Varying your training
Even though you’re training for a marathon, don’t plan to run every day. Cross-train at least twice a week with low-impact workouts such as swimming, skipping rope, cycling, yoga or resistance training.
Cross-training will improve your overall fitness level and give your bones and joints a rest. It will help bring balance to your body, help you avoid injury, and add some variation into your workouts so you do not get sick of running.
What you should do when you’re not running
What to eat during your marathon preparation
Much like with other sports, your marathon performance will not only depend on your training but also what you do when you’re not running. One of the most important things you can do to increase your running performance is to be careful with your diet.
Now, following a diet doesn’t necessarily mean you want to lose weight. You want to eat enough so you don’t feel faint or weak toward the end of your workout. Make sure to get a healthy balance of protein (fish, meat, chicken, beans, etc.), carbohydrates (grains, pasta, bread, etc.) and fats (oils, avocados, nuts, etc.). Eat a light, energising snack or small meal one to two hours before going for a training run, and make sure to grab something after your run to replenish your energy.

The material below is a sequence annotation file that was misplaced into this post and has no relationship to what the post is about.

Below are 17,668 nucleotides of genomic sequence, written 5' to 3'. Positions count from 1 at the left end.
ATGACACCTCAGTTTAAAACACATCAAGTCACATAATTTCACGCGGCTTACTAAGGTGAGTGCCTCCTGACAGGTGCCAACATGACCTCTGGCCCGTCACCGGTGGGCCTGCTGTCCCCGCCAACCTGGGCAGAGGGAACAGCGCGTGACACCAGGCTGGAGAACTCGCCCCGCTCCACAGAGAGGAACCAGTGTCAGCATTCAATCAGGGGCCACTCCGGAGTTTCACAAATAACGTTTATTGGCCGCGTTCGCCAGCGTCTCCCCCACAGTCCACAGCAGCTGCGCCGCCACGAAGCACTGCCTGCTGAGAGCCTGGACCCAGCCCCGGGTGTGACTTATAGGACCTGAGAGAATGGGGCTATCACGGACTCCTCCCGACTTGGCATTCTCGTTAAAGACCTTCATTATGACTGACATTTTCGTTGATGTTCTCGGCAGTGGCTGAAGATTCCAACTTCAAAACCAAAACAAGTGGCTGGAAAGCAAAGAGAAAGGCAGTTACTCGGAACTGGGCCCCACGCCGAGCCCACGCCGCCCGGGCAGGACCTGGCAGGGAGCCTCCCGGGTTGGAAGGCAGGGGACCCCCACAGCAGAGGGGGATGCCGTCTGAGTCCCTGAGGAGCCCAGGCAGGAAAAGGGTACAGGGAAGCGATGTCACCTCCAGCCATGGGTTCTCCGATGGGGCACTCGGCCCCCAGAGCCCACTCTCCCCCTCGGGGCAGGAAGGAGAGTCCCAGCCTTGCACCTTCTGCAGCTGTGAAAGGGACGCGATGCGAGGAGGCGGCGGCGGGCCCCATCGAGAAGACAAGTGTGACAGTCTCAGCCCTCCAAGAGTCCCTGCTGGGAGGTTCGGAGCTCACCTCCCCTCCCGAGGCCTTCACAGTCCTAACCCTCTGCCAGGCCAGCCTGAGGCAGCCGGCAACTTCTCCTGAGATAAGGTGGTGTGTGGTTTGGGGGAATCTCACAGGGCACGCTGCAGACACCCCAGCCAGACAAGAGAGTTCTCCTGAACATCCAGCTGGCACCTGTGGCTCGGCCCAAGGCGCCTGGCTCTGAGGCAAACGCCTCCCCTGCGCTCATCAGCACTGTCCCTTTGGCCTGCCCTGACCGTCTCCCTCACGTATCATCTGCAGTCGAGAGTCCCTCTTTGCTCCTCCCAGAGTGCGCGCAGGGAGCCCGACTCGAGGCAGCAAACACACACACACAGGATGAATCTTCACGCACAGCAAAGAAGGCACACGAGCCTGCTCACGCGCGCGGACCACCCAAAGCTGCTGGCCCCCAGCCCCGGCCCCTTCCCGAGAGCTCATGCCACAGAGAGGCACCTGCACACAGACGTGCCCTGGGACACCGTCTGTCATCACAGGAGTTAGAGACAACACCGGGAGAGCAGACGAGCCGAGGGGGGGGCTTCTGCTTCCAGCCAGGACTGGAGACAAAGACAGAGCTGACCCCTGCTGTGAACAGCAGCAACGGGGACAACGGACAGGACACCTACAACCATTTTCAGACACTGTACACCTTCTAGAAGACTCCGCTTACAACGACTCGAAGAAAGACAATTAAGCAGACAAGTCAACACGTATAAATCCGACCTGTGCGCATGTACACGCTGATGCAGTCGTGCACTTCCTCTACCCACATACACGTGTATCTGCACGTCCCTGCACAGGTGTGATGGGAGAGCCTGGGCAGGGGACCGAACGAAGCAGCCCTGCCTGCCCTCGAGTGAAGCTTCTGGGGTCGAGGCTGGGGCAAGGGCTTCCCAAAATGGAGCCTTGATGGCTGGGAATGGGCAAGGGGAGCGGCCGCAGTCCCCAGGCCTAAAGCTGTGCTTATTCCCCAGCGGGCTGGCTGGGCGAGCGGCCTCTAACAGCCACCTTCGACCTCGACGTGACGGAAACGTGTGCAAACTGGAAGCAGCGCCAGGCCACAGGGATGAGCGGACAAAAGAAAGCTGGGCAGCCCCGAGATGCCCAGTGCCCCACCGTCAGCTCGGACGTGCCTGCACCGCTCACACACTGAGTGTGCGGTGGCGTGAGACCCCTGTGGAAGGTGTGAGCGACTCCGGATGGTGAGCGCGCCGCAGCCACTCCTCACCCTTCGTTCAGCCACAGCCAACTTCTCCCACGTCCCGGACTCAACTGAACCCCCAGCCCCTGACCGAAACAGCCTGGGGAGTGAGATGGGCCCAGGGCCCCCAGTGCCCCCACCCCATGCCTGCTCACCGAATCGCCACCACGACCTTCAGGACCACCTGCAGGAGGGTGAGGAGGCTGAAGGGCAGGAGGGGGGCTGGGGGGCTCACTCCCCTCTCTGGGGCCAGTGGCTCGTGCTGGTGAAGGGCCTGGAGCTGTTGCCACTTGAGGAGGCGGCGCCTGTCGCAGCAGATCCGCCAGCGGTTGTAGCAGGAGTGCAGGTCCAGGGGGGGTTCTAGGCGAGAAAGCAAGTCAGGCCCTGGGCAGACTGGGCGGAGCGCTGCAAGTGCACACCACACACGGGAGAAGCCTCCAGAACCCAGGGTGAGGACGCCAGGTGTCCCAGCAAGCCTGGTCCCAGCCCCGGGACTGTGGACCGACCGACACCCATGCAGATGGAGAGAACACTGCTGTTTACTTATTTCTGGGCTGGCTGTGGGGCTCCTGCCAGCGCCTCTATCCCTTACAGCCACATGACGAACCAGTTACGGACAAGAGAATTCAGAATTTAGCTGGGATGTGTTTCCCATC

Hydration is important for your general wellbeing, but it is even more important when training for a marathon, as you’re going to lose lots of fluid by sweating. For daily drinking, stick with water and make sure you’re carrying a bottle with you at all times.
For your runs, use sports drinks to replace carbohydrates and electrolytes lost during training. Fluid intake during exercise should match losses. Weigh yourself before and after a run and for every pound of weight lost, drink an extra two to three cups of water over your regular intake.
Making time for recovery
Even though training consistently is crucial for your marathon success, you don’t want to overwork yourself. Allow your body time to rest, and don’t forget to get plenty of sleep! In fact, muscle recovery and growth happens mostly while you sleep, so a lack of sleep can cause you to feel tense and sore and even lead to the development of chronic pain.
You’ll also want to stretch regularly to avoid injury. Regular stretching keeps the muscles flexible and strong, which reduces the risks of tearing during efforts. The best time to stretch is when your muscles are warm, so right after you exercise or during a yoga or pilates workout. You can also use a foam roller to target those hard to reach areas and remove muscle knots.
We hope our comprehensive guide gives you a better understanding of how to prepare for a marathon. As you can see, all of these tips and advice are applicable no matter how much running experience you have.
Before you run your marathon, remember that there is no shortcut. It is a physically demanding event, and just like the most rewarding and fulfilling events that have ever happened in your life, it all begins by taking the first step!